4,000 crosses for war dead in Burnley and Padiham

Lancashire Telegraph: Wartime fundraiser Amy Foster, known as Hieland Lassie, with Sgt Alfred Faraday, in St James Street, Burnley, 1916 Wartime fundraiser Amy Foster, known as Hieland Lassie, with Sgt Alfred Faraday, in St James Street, Burnley, 1916

MORE than 4,000 tiny wooden crosses are set to be laid across parkland in Burnley and Padiham as part of the borough’s First World War commemorations.

The Great War claimed the lives of 4,213 locals and each of the small memorials, to be installed in Towneley Park and Padiham Memorial Park, will bear a different name.

The work will funded by a £33,200 grant, secured by the borough council from the Heritage Lottery Fund to mark the centenary of the conflict beginning.

Under the banner of Little Children Weak, council staff will be going into schools and working with community groups to ensure their supreme sacrifice is not forgotten. The grounds of Towneley will feature a floral display based around the East Lancashire Regiment’s cap badge and a 1921 banner will be restored.

And the hall itself will host two exhibitions, the first telling 100 wartime stories and a November event focused on local war memorials. The 100 stories theme will also be taken up as a book and DVD and include wartime memories of local people.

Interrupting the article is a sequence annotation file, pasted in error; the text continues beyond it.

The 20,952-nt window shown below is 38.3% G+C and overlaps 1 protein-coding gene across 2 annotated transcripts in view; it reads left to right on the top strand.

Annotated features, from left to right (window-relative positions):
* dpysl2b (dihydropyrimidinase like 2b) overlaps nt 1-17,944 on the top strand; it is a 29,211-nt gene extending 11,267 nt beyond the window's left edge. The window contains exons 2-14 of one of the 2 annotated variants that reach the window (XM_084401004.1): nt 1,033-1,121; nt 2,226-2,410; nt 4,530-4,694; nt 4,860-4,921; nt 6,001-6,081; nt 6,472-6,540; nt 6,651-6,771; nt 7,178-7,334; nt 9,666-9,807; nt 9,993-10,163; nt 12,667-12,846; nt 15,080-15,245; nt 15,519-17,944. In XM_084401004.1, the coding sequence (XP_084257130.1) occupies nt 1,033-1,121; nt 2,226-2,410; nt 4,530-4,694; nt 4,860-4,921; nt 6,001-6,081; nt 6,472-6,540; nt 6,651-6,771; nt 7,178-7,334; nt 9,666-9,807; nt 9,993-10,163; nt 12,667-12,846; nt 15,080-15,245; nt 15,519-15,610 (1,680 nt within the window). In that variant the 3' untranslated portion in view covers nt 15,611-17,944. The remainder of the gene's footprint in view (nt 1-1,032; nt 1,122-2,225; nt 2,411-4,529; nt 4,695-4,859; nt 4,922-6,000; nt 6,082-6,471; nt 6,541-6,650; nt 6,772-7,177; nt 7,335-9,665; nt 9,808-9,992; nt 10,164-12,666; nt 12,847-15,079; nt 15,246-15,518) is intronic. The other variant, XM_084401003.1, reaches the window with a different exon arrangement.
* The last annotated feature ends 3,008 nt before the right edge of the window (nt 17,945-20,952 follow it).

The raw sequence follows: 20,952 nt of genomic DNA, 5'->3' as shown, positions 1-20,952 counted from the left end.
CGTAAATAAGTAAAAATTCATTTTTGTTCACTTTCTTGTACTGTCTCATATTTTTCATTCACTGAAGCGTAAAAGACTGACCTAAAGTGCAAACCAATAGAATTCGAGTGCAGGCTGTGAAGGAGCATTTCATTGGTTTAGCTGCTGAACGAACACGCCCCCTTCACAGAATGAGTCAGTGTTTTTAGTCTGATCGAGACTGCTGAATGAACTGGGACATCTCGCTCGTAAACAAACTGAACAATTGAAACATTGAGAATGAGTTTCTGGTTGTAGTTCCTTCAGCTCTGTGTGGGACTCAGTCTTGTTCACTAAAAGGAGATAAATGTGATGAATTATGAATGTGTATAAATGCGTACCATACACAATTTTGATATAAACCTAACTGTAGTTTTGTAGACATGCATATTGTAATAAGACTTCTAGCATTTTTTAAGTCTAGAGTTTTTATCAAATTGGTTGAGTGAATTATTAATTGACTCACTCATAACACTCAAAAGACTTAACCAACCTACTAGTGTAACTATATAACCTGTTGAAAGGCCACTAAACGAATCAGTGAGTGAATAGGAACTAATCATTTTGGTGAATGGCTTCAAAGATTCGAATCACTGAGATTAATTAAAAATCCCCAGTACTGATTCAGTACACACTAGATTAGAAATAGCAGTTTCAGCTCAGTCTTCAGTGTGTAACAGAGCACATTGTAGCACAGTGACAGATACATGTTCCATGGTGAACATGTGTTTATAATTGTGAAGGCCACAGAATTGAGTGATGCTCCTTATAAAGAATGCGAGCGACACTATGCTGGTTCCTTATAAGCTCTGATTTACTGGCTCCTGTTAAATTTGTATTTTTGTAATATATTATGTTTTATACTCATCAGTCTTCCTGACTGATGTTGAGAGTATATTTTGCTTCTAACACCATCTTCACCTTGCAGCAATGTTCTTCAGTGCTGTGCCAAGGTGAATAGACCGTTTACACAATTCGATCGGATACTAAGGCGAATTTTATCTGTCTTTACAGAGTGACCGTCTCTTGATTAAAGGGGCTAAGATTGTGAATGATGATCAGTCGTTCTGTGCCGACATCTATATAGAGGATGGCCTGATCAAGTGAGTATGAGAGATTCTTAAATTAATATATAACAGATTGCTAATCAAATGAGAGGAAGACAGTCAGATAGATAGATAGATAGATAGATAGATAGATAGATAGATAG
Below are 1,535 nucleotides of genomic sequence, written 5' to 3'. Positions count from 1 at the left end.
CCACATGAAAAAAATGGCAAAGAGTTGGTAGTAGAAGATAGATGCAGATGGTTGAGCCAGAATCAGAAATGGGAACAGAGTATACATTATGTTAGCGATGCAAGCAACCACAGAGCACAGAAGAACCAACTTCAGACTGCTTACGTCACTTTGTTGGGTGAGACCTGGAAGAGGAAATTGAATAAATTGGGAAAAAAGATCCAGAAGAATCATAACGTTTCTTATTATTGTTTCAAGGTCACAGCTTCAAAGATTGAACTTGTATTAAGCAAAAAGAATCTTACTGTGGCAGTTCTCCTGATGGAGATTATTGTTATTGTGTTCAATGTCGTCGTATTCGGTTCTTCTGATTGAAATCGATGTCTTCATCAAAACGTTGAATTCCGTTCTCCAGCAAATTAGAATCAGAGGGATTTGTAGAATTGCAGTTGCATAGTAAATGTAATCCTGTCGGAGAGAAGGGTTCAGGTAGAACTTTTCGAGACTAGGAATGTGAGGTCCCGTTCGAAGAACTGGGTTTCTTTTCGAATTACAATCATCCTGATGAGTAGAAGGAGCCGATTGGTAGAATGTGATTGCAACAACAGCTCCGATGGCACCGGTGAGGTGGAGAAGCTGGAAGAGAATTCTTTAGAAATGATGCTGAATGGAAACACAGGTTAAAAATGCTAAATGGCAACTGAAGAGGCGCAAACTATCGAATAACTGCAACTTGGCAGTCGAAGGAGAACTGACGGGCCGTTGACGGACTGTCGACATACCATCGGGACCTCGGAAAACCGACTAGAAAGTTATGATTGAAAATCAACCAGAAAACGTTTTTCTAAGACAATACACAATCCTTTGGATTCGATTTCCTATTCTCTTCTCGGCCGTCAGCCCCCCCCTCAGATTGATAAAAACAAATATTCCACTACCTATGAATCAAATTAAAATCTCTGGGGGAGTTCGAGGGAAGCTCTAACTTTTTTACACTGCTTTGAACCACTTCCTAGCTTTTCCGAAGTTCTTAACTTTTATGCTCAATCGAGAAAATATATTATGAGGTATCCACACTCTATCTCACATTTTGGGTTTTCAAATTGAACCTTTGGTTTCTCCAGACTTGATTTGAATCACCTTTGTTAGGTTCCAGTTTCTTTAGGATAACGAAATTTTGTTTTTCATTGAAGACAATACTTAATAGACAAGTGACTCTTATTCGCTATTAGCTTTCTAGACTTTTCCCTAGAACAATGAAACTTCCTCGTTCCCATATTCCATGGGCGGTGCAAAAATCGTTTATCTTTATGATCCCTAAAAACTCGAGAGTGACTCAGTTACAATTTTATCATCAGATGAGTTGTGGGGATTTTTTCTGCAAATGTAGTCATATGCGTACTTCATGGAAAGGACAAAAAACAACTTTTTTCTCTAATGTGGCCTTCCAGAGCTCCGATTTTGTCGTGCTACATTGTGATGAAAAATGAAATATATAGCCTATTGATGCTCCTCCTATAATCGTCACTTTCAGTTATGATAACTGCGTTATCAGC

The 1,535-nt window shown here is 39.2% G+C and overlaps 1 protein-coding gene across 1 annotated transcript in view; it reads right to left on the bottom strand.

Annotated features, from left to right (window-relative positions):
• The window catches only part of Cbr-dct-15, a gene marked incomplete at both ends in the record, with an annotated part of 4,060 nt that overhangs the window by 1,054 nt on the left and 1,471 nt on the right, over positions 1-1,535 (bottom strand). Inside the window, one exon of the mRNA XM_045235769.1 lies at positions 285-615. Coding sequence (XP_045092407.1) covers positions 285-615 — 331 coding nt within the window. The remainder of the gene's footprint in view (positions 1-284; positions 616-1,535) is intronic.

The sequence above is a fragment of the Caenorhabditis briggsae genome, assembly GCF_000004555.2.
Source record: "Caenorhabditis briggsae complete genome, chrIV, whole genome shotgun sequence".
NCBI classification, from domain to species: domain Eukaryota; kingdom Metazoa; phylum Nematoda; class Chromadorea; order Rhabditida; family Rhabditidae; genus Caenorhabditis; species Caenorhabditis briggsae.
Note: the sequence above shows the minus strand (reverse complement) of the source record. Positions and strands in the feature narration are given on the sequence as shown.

A new roll of honour is being drafted, Burnley Youth Theatre will stage a series of short plays and a procession will be undertaken through Towneley Park on August 4, to mark the outbreak of the fighting.

Mike Townend, project manager, said: “The project will bring together all of the community, and we hope that as many people as possible will come forward and volunteer to help in whatever way they can, be it helping with planting, helping to lay crosses or being involved in the procession in August.”

He is also hoping to share quirky war-time tales and will be hosting descendants’ days.

n ‘The Little Children Weak’ motif for the project comes from lines composed by Gunner Bertie Purvey, while recuperating from war wounds at Padiham’s Huntroyde military hospital: ‘We were but little children weak, but now we are mighty strong’.

Comments (1)

Please log in to enable comment sorting

3:39pm Sun 19 Jan 14

telegraph debbie says...

I just hope that people will respect the crosses and what they represent the horrors and hardship that these soldiers went through to protect our country should always be remembered and never forgotten
I just hope that people will respect the crosses and what they represent the horrors and hardship that these soldiers went through to protect our country should always be remembered and never forgotten telegraph debbie

Comments are closed on this article.

click2find

About cookies

We want you to enjoy your visit to our website. That's why we use cookies to enhance your experience. By staying on our website you agree to our use of cookies. Find out more about the cookies we use.

I agree